Based on the calendar, both the economic recovery and bull market are the oldest in U.S. history. Other measures also support this view: 1) the unemployment rate is below 4%, suggesting the job market is at full employment; 2) compared to long-term benchmarks, both the U.S. stock market and bond market are richly priced; 3) several global bond yields are negative; 4) central bank balance sheets have been abnormally expanded; and, 5) the current U.S. federal deficit (as a percent of GDP) is one of the largest non-recessionary deficits of the post-war era.
True to their name, cyclical stocks are volatile. They are not to be used in big doses, they are not for the faint of heart, and they are not to be “bought and held!” The overall stock market and therefore most portfolios are exposed to some cyclicality. The question is always, “how much?” While it is admittedly challenging, well-timed tilts away or toward some cyclical sectors can add handsomely to total portfolio performance.
The dividend discount model is a popular, conventional method of valuing a stock using the present value of its future dividend payments. The two major components comprising this valuation approach are earnings (from which dividends are paid) and the bond yield (or discount rate used to determine the present value of the future dividend stream).
Tomorrow is the monthly jobs report. It’s always widely anticipated since it frequently moves the financial markets. Moreover, it concludes a week that has been filled with potential blockbuster events, including significant earnings reports, ongoing official trade-war commentary, a Fed decision, the elimination of an ISIS leader, and a formal Congressional presidential impeachment inquiry.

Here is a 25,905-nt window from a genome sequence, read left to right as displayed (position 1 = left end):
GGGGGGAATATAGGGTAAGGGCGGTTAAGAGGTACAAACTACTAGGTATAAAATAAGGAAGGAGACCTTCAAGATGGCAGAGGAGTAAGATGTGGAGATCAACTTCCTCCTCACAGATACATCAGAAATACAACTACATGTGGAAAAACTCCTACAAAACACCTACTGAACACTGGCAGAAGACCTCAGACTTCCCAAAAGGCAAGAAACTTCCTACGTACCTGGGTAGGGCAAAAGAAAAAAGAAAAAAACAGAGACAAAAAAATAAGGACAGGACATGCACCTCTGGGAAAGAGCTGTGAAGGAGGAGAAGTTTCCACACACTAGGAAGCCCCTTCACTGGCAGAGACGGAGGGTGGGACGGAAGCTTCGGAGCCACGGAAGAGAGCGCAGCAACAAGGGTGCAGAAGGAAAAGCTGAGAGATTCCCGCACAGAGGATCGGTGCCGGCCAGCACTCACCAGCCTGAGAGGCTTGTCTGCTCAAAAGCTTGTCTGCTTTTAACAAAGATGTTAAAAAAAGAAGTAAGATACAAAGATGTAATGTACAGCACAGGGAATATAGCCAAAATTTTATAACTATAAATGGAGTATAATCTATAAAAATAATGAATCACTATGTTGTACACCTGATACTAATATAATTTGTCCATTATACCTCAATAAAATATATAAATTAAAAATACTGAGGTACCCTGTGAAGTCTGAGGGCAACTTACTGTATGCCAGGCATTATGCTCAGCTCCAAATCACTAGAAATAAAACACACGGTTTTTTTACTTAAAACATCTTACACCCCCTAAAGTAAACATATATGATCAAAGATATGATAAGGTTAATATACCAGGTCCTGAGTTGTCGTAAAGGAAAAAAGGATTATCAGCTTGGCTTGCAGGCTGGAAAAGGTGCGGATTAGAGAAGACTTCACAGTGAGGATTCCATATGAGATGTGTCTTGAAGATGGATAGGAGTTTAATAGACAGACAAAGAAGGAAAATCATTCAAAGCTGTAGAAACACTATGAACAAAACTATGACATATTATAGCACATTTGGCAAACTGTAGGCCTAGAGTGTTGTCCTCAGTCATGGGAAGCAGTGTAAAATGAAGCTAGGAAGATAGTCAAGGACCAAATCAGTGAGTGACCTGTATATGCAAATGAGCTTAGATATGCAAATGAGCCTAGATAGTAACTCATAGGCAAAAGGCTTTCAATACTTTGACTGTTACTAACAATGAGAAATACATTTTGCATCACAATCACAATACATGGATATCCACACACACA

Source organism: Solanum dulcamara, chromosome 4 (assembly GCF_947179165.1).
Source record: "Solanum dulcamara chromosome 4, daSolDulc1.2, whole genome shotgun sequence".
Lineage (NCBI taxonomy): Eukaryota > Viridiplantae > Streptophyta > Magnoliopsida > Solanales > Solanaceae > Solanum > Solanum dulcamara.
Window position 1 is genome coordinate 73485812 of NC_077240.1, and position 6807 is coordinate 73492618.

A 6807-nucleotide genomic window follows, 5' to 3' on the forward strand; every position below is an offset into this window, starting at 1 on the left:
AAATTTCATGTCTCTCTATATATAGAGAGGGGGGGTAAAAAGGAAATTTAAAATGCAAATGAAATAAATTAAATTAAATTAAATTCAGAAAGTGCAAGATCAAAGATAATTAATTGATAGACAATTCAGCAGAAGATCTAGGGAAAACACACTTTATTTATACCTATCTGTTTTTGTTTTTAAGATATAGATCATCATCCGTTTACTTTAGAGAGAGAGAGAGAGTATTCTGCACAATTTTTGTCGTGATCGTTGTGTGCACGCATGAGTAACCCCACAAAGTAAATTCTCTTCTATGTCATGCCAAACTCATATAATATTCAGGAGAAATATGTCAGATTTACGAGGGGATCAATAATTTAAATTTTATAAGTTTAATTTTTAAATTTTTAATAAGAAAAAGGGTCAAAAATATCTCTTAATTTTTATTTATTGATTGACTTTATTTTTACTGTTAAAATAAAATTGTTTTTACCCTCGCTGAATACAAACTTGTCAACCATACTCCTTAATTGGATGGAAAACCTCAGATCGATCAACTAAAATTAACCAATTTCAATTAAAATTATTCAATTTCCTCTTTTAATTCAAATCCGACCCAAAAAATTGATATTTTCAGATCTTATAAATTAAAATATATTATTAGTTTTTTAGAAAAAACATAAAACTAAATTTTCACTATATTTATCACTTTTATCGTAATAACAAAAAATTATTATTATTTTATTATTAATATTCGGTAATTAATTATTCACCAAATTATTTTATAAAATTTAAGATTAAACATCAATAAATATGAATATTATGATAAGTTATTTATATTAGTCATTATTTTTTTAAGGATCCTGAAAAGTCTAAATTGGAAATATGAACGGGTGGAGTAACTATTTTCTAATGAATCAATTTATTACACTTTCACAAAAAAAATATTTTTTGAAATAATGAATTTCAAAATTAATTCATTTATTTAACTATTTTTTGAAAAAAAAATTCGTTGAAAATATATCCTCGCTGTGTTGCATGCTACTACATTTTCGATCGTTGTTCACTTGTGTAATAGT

Scarcity is a good attribute for an investment. A limited supply tends to curb downside risk and fuel upside price potential once the asset is in vogue. In the stock market, scarcity is often associated with a temporary restriction (e.g., an oil crisis) or with a company possessing a monopoly of an innovative must-have product. For an investor, a scarce asset that becomes popular when most don’t own it is a beautiful thing!
Despite a significant stock market rally, this year has been beset by escalating recession fears. The list of worries include broad-based slowing in the global economic recovery (centered in the manufacturing sector), a never-ending trade war, persistent political and geo-political drama, a chronic decline in global bond yields, a surge in negative yielding bonds, an inversion in the U.S. yield curve, and an expansion that recently celebrated a birthday which makes it the oldest ever in U.S. history!
The underlying character of the financial markets is often a good indication of investor sentiment. It takes courage (or stupidity in retrospect?) to buy certain assets, while the purchase of other investments is driven mostly by fear. In this fashion, a good read on whether the stock market is being propelled by excessive hope or angst can be obtained by monitoring the character of its leadership.
The ISM manufacturing and services reports have significantly increased recession anxieties and have been wreaking havoc with the stock market over the last couple days. And, who knows, the real pain for equity investors may come tomorrow morning when the monthly payroll employment numbers are released?
Several factors helped the stock market resume a climb to marginal new highs this year. Valuations came down, inflation pressures moderated, yields collapsed, and policy officials became universally supportive. However, a key element remains elusive and, without it, a further significant advance in this bull market seems doubtful.
Lost in the roar surrounding the trade war, the inverted yield curve, an expanding wave of negative global bond yields, and persistent recession chatter, is a “silent U.S. productivity miracle!” Largely AWOL in this expansion until recently, and despite being barely acknowledged due to widespread recession fears, productivity has finally arrived, adding yet another wildcard to the remaining years of this economic recovery.
Investors have been playing defense in recent months, piling into bonds despite low yields, sleeping well at night with gold purchases, staying with the perceived safety of U.S. stocks, avoiding risky small cap companies, and buying traditional low-risk sectors including Utilities, Consumer Staples, and REITS.